Jamaica has made an impact on the terrifying growth of its gang culture by convicting 15 people on charges ranging from gang membership, gun possession and murder.
In a landmark gang-busting trial hailed by Jamaican authorities as a major blow to one of the island’s deadliest criminal organisations, the Klansmen, based in Spanish Town.
Twelve other defendants were acquitted and the cases against five others were not pursued, but police and prosecutors described the verdicts last week as historic. One defendant was murdered while on bail.
“This is a win for law enforcement, a win for the criminal justice system and a win for Jamaica,” said Fitz Bailey, deputy police commissioner for the Jamaica Constabulary Force.
The marathon trial, which lasted a year and a half, is a victory for the government of Prime Minister Andrew Holness, which passed a series of judicial reforms aimed at thwarting gang violence.
Jamaica currently has a murder rate of more than 40 per 100,000, one of the highest globally, and gang violence accounts for 70% of killings.
The trial was marked by drama, intrigue and bloodcurdling testimony. It also featured a combative judge – Chief Justice Bryan Sykes – who criticised the police and prosecutors for evidence-gathering blunders; revelations of police and army co-conspirators; and defendants with ghoulish or cartoonish aliases including “Squeeze Eye”, “City Puss”, “Mawga Man” and “Sick Head”.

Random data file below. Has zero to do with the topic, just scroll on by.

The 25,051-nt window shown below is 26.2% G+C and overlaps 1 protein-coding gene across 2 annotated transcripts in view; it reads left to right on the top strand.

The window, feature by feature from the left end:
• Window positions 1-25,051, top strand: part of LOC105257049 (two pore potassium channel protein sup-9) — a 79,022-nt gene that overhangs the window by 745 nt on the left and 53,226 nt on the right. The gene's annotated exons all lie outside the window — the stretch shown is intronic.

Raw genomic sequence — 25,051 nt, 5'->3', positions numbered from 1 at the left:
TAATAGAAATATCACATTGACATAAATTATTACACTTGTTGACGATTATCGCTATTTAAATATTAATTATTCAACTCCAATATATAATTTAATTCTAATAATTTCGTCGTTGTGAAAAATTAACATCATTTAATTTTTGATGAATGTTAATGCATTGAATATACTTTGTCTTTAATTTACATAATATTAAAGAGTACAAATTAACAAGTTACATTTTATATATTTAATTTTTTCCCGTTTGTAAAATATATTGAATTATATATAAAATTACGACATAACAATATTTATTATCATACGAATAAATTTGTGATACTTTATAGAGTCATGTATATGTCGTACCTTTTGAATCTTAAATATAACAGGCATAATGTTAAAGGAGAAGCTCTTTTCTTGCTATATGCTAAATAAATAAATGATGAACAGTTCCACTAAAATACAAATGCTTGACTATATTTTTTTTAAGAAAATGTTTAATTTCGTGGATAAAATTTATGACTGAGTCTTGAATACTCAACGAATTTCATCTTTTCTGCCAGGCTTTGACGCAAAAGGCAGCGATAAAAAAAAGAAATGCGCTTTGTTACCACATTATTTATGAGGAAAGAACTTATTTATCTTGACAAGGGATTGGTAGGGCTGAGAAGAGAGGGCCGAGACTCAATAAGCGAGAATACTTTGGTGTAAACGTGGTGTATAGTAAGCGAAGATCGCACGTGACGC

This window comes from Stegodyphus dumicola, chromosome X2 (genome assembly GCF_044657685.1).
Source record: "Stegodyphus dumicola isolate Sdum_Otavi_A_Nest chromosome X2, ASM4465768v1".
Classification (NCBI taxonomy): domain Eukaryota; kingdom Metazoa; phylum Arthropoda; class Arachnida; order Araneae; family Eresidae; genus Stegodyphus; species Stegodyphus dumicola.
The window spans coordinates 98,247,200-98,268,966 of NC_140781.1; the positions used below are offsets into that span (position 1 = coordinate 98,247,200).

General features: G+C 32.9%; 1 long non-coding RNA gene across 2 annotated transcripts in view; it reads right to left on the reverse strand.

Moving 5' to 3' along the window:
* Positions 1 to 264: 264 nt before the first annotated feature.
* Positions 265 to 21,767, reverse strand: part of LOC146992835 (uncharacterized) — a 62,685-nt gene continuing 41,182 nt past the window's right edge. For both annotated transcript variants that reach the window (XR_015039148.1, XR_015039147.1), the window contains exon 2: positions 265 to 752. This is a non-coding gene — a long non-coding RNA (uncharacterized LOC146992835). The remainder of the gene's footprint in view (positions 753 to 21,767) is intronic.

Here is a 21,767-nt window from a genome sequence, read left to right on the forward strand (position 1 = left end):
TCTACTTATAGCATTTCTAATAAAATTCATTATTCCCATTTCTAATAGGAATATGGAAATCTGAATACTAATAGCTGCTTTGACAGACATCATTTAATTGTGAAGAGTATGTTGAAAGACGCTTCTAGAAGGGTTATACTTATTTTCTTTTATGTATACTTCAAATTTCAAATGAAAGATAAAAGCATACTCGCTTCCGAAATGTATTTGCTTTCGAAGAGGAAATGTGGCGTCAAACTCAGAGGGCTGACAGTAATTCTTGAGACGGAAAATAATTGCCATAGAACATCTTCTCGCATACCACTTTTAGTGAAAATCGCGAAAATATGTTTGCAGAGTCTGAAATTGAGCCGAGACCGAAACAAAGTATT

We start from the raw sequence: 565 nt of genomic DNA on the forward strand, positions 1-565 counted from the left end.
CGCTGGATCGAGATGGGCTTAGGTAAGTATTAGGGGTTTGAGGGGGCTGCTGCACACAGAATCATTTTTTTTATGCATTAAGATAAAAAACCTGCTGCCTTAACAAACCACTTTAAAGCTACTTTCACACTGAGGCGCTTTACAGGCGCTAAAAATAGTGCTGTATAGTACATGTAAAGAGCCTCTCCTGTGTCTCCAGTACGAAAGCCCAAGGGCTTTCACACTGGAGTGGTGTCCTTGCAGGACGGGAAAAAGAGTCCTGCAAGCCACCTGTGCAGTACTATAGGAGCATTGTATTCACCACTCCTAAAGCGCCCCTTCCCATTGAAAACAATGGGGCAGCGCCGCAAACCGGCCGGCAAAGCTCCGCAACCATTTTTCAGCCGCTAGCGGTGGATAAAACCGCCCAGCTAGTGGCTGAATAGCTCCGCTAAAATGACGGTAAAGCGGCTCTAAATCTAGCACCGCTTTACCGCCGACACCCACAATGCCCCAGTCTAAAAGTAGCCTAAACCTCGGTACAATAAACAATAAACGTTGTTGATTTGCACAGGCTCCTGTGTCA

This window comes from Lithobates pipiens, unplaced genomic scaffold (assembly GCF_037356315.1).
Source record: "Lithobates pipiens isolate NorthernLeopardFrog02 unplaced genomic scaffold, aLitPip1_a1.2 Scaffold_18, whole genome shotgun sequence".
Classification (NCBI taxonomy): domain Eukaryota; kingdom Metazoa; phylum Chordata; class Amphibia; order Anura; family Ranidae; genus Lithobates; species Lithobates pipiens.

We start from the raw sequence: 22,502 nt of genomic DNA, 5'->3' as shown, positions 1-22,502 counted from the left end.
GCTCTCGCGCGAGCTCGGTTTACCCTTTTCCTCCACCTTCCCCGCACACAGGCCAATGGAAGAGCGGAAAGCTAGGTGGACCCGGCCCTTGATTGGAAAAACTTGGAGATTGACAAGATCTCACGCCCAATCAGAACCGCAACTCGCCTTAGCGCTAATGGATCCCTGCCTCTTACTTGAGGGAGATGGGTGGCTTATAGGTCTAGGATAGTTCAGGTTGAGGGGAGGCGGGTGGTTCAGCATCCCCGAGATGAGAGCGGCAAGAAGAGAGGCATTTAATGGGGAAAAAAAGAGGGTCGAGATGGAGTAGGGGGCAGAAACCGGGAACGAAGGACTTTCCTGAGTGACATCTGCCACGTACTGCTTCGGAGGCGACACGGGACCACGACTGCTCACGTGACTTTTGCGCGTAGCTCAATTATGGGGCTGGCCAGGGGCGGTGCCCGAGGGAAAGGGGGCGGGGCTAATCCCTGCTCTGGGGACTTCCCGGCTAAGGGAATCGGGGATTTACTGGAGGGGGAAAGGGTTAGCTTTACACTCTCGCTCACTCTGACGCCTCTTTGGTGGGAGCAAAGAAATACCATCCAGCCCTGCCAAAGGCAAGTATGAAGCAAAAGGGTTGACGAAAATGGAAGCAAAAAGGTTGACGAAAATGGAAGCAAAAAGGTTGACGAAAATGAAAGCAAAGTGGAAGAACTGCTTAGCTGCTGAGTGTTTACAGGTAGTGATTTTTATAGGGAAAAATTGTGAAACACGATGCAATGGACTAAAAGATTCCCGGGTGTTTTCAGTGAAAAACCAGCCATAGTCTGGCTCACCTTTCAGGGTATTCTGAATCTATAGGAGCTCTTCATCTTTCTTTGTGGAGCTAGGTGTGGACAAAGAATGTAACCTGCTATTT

The case emerged from internecine strife that splintered the Klansman criminal empire, which has for decades terrorised Spanish Town, a former capital of Jamaica.
André ‘Blackman’ Bryan was found guilty of six murders and named as the leader of the Klansman-One Don gang faction. Bryan cut a teary-eyed and diminished figure at the trial’s end – a stark contrast to the testimony of one former gangster who described him as a despotic leader who laughed hysterically while recounting a murder.
But the case might have collapsed before coming to trial when a protected witness – one of two former associates who testified against Bryan – grew increasingly depressed and fearful for his life.
That witness, whose identity was protected by a publication ban, became increasingly anxious in a state protection programme. He was moved across the Caribbean several times, complaining of feeling isolated and even wanting to return home where as an informer his life would be a risk.
The national security minister, Dr Horace Chang, described the effort to keep the former gangster in witness protection as a “constant battle”.
“Witness protection is difficult. Gang cases take long. To pull them together takes an enormous amount of police work,” said Chang. The other gangster turned witness is said to be “in good spirits”.
Police and prosecutors had initially sought to prosecute 53 alleged Klansman-One Don members, but only 33 were eventually brought to trial.
24 Sep, 2019
25 Feb, 2020
28 Jun, 2019
18 Nov, 2019
We appreciate your feedback. You can comment here with your pseudonym or real name. You can leave a comment with or without entering an email address. All comments will be reviewed before they are published.